appropriate. For instance, <font> is wildly inappropriate to mark a
footer. <p> might make sense, but if the footer is multiple
paragraphs then you'd need to wrap all of them in a <div>.

But in my example <p>When your statistical test fails to reject H<sub>o</sub>,
you must write your conclusion in <span class="key">neutral
language</span>.</p>


it could be as good -- maybe better -- to use the "strong" tag since
any browser will then show some emphasis:

<p>When your statistical test fails to reject H<sub>o</sub>,
you must write your conclusion in <strong class="key">neutral
language</strong>.</p>

And in fact that's what I actually do. I was trying to keep things
simple in my earlier note.

--
Stan Brown, Oak Road Systems, Tompkins County, New York, USA
http://OakRoadSystems.com/
HTML 4.01 spec: http://www.w3.org/TR/html401/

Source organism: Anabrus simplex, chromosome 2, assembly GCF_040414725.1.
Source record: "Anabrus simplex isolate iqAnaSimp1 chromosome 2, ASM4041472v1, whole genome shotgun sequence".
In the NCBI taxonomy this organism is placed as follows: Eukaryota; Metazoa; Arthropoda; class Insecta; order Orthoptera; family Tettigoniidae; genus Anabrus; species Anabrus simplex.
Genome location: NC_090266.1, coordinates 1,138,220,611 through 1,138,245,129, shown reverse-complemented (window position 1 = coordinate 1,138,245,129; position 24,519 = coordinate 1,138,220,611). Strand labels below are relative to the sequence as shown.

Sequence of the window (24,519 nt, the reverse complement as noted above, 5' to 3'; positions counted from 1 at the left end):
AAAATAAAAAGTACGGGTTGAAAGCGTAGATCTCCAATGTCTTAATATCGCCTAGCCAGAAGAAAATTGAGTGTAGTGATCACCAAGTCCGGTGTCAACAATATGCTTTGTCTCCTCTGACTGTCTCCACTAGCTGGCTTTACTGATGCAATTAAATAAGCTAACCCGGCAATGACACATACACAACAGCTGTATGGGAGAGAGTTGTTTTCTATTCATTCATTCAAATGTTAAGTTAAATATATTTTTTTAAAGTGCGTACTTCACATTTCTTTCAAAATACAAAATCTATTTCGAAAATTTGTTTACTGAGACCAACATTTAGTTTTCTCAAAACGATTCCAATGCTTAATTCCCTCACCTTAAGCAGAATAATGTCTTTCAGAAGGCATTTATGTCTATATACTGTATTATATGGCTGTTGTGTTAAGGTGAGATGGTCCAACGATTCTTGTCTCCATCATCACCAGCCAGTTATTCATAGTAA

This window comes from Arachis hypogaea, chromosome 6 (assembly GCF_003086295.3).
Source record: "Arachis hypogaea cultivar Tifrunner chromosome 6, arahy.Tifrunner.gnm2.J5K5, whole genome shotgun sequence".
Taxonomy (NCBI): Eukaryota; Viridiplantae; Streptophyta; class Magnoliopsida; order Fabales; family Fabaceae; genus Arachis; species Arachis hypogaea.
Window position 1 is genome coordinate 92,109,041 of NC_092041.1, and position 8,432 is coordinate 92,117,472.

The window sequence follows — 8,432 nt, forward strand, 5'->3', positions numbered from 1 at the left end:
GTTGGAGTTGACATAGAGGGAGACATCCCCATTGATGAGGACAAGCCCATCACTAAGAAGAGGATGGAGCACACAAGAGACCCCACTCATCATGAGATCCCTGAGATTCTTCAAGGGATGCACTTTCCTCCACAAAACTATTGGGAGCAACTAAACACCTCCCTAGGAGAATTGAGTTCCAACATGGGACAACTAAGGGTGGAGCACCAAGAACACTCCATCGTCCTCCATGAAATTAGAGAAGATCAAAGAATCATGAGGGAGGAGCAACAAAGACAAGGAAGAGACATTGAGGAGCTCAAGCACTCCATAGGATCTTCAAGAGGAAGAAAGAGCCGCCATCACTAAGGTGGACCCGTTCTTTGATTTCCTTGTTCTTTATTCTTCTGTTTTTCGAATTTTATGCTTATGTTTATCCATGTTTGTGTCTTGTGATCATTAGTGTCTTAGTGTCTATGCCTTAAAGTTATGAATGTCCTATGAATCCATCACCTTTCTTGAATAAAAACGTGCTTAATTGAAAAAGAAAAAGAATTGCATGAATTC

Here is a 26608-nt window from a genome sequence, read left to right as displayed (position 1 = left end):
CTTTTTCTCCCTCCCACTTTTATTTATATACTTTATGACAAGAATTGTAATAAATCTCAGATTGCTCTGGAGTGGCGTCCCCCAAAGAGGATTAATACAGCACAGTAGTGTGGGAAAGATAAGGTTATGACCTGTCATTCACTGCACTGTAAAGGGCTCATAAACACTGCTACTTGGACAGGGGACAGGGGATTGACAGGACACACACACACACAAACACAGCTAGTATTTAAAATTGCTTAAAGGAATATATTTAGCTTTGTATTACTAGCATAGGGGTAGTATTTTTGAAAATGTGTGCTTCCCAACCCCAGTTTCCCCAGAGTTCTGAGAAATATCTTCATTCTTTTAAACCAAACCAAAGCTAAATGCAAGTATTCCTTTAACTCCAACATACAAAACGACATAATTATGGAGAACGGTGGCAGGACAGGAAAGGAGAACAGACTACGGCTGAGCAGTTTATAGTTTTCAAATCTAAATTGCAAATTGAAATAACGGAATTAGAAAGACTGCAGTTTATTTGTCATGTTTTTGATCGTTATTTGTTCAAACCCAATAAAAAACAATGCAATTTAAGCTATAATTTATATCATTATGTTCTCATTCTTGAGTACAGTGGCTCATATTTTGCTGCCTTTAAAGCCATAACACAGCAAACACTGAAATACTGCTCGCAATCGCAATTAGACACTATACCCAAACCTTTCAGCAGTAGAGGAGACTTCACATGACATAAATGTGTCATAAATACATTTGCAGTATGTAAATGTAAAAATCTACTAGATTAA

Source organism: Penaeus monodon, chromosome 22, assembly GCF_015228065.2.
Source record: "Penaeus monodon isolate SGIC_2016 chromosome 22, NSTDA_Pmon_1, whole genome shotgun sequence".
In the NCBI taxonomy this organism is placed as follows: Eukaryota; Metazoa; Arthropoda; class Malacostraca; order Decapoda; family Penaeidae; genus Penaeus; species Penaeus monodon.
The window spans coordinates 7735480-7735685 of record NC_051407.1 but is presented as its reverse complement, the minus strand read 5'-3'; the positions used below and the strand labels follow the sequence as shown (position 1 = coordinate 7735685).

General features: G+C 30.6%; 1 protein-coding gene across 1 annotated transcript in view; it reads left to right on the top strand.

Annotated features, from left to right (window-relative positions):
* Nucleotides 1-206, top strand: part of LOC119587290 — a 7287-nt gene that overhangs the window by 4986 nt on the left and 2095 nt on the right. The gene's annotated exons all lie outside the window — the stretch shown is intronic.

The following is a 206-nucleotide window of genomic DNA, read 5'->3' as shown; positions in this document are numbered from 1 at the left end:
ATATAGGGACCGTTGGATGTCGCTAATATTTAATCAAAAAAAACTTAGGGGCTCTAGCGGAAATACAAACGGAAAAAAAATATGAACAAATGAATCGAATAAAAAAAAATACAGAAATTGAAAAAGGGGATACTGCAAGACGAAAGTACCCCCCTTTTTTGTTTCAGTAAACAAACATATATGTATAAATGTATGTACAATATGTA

validator: http://validator.w3.org/
CSS 2 spec: http://www.w3.org/TR/REC-CSS2/
2.1 changes: http://www.w3.org/TR/CSS21/changes.html
validator: http://jigsaw.w3.org/css-validator/
Jul 20 '05 #5
In our last episode,
<00********************************@4ax.com>,
the lovely and talented Louis
broadcast on comp.infosystems.www.authoring.stylesheets:
Hi all, One can connect a CSS style to a HTML tag. I want to create a text in
the style footer. I can do: <font class="footer">Here is my great footer.</font> However, the <font> tag is depreciated in HTML 4.0 and I would like to
stick to the rules as much as possible. I tried to create my own tag
(see below), but that did not work. I do not want to use <p> or
<table> in this case. <footer>Here is my great footer.</footer> What can I do?


Use <span> or if you mean it to be a block element, use <div>
--
Lars Eighner -finger for geek code- ei*****@io.com http://www.io.com/~eighner/
If it wasn't for muscle spasms, I wouldn't get any exercise at all.
Jul 20 '05 #6
Thank you kindly. I did not know about span and div. I looked into it
and started using it. Works great.

Louis.

On Sun, 25 Jul 2004 08:58:12 -0400, Stan Brown